Air pollution particles have been found on the foetal side of placentas, indicating that unborn babies are directly exposed to the black carbon produced by motor traffic and fuel burning. The research is the first study to show the placental barrier can be penetrated by particles breathed in by the mother. It found thousands of the tiny particles per cubic millimetre of tissue in every placenta analysed.
The link between exposure to dirty air and increased miscarriages, premature births and low birth weights is well established. The research suggests the particles themselves may be the cause, not solely the inflammatory response the pollution produces in mothers.
A comprehensive global review concluded that air pollution may be damaging every organ and virtually every cell in the human body. Nanoparticles have also been found to cross the blood-brain barrier and billions have been found in the hearts of young city dwellers.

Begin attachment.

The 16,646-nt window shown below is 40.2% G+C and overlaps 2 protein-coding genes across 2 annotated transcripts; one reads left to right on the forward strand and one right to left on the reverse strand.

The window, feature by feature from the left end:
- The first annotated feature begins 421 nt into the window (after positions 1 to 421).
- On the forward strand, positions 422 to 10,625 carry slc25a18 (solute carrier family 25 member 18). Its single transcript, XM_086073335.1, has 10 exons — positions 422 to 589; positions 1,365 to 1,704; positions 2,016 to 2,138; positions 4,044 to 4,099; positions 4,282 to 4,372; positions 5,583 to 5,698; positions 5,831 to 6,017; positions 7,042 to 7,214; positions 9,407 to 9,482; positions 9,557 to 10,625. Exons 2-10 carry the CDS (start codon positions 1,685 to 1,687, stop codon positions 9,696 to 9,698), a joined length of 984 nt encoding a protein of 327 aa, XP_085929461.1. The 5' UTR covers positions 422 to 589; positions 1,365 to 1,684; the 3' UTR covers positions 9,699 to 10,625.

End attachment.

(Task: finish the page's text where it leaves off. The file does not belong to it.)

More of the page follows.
While air pollution is reducing in some nations, the evidence of harm caused by even low levels is rapidly increasing and 90% of the world’s population live in places where air pollution is above World Health Organization (WHO) guidelines.